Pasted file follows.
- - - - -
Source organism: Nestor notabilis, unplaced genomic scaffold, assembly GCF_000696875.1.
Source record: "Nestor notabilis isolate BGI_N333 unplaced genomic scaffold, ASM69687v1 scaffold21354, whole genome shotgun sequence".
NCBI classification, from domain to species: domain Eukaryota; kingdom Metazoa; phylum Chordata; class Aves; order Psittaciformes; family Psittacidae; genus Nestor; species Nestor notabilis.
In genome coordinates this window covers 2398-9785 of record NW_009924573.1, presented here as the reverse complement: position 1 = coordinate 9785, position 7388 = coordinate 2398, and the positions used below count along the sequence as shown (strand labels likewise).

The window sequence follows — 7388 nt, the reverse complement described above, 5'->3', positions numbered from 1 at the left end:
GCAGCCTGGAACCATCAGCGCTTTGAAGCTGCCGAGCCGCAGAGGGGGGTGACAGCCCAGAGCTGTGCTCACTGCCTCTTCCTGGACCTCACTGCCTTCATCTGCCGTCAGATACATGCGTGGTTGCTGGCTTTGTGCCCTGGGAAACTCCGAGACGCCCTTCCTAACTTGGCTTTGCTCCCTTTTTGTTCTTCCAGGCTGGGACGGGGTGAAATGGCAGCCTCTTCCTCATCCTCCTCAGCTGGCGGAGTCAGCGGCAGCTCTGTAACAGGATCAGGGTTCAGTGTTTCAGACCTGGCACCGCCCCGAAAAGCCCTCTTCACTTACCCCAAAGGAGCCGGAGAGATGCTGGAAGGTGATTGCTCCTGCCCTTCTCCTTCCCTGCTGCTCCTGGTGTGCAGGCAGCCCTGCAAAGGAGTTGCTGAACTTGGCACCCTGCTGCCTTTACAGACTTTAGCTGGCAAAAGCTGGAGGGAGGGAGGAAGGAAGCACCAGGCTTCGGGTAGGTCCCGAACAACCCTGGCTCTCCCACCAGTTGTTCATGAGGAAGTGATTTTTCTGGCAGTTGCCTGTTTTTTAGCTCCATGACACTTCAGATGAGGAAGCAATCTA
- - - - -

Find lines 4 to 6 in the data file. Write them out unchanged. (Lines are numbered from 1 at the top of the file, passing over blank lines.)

In genome coordinates this window covers 2398-9785 of record NW_009924573.1, presented here as the reverse complement: position 1 = coordinate 9785, position 7388 = coordinate 2398, and the positions used below count along the sequence as shown (strand labels likewise).

The window sequence follows — 7388 nt, the reverse complement described above, 5'->3', positions numbered from 1 at the left end:
GCAGCCTGGAACCATCAGCGCTTTGAAGCTGCCGAGCCGCAGAGGGGGGTGACAGCCCAGAGCTGTGCTCACTGCCTCTTCCTGGACCTCACTGCCTTCATCTGCCGTCAGATACATGCGTGGTTGCTGGCTTTGTGCCCTGGGAAACTCCGAGACGCCCTTCCTAACTTGGCTTTGCTCCCTTTTTGTTCTTCCAGGCTGGGACGGGGTGAAATGGCAGCCTCTTCCTCATCCTCCTCAGCTGGCGGAGTCAGCGGCAGCTCTGTAACAGGATCAGGGTTCAGTGTTTCAGACCTGGCACCGCCCCGAAAAGCCCTCTTCACTTACCCCAAAGGAGCCGGAGAGATGCTGGAAGGTGATTGCTCCTGCCCTTCTCCTTCCCTGCTGCTCCTGGTGTGCAGGCAGCCCTGCAAAGGAGTTGCTGAACTTGGCACCCTGCTGCCTTTACAGACTTTAGCTGGCAAAAGCTGGAGGGAGGGAGGAAGGAAGCACCAGGCTTCGGGTAGGTCCCGAACAACCCTGGCTCTCCCACCAGTTGTTCATGAGGAAGTGATTTTTCTGGCAGTTGCCTGTTTTTTAGCTCCATGACACTTCAGATGAGGAAGCAATCTA